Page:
Mano a mano: Defense, offense, technique, stamina, wear/tear, speed, who’s in their corners
It’s finally upon usWhat was deemed impossible, almost left for dead due to competing egos and interests five years ago, is actually happening: Floyd Mayweather Jr. is fighting Manny Pacquiao.
Not even Pacquiao’s brutal knockout by Juan Manuel Marquez in 2012 could diminish the importance of this fight. Three fights and three decisive decision wins later, the only fighter to win world titles in eight weight classes is back on track.
So who’s the best fighter of this generation? It’s a question no boxing expert or online poll could answer. Only Mayweather and Pacquiao could settle it in the same ring, mano a mano.
Here’s a look at the fighter’s individual strengths and predispositions and how these could play out during the actual fight.
PACQUIAO vs MAYWEATHER
Pacquiao is a whirlwind of a boxer-puncher moving in and out from many different angles. It’s not easy to time his punches because he’s so unpredictable and he has power in both fists.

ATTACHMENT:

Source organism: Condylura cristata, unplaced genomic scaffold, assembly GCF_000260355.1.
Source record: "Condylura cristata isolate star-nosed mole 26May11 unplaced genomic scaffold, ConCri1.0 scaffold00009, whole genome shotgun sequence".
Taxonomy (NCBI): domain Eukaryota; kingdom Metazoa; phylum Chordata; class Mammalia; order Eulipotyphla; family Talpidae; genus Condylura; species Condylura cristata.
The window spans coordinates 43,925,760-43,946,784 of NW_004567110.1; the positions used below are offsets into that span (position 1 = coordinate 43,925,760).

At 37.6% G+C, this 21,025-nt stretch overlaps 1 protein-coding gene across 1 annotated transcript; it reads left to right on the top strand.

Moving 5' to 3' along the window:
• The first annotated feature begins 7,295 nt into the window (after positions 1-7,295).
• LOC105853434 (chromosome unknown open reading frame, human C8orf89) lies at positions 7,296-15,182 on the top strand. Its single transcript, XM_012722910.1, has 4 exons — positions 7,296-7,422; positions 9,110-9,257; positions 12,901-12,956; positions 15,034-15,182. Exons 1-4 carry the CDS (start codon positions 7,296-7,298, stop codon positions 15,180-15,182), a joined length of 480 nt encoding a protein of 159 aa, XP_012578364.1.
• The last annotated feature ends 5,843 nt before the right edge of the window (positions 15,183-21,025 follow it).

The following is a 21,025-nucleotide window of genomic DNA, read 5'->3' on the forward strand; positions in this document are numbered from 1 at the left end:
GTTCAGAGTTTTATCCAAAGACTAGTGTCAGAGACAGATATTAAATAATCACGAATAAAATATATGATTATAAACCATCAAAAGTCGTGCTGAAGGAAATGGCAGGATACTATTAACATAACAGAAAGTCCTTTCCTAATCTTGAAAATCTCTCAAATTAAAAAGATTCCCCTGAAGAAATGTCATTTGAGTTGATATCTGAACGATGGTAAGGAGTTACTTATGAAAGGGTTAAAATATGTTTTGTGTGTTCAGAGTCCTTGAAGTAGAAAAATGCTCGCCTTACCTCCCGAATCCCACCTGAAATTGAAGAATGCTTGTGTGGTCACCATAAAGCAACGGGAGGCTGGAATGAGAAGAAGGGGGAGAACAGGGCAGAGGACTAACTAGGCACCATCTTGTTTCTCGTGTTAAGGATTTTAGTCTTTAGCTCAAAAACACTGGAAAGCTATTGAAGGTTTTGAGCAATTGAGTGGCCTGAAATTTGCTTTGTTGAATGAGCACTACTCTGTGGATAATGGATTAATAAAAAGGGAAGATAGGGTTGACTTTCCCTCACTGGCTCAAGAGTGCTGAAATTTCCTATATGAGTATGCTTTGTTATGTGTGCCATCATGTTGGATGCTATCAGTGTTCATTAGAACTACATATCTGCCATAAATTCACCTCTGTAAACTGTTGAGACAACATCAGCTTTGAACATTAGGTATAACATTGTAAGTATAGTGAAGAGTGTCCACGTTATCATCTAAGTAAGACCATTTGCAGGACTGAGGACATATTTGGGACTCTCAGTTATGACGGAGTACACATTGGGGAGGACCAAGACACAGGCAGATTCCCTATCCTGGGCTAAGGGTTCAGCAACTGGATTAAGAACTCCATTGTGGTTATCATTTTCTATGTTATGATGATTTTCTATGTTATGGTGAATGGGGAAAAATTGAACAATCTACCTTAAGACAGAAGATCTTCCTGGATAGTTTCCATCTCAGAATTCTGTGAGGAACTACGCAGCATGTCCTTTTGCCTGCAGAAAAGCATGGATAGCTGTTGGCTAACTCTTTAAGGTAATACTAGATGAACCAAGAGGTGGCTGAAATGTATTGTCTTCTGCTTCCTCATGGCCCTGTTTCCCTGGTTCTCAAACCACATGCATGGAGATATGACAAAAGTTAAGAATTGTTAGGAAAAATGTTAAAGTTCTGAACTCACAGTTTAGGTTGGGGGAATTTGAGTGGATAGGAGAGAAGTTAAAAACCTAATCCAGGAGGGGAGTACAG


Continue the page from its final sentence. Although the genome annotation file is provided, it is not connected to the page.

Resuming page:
The primary weapon is the left hand, but through the years he has developed an equally potent right.
The offense begins with his feet. He feints once or twice to freeze his opponent and land his combos.
His quick feet allow him to bridge the distance and touch his opponent.
He is explosive. He can throw six to 10 punches in a single burst. This volume punching, thrown with great speed, is seen as something that could neutralize Mayweather’s defense.
An underrated weapon in his arsenal is the left upper cut, the same punch Zab Judah used with occasional success against Mayweather.
Mayweather is the perfect boxer, a superb technician.
He doesn’t throw as many punches as Pacquiao but is very accurate. He has a lethal right hand, the weapon of choice against southpaws. He also loves to throw lead left hooks, at times followed by a quick left to the body. He often darts in with jabs to the body to force the opponent to lower his defense so he could target the head.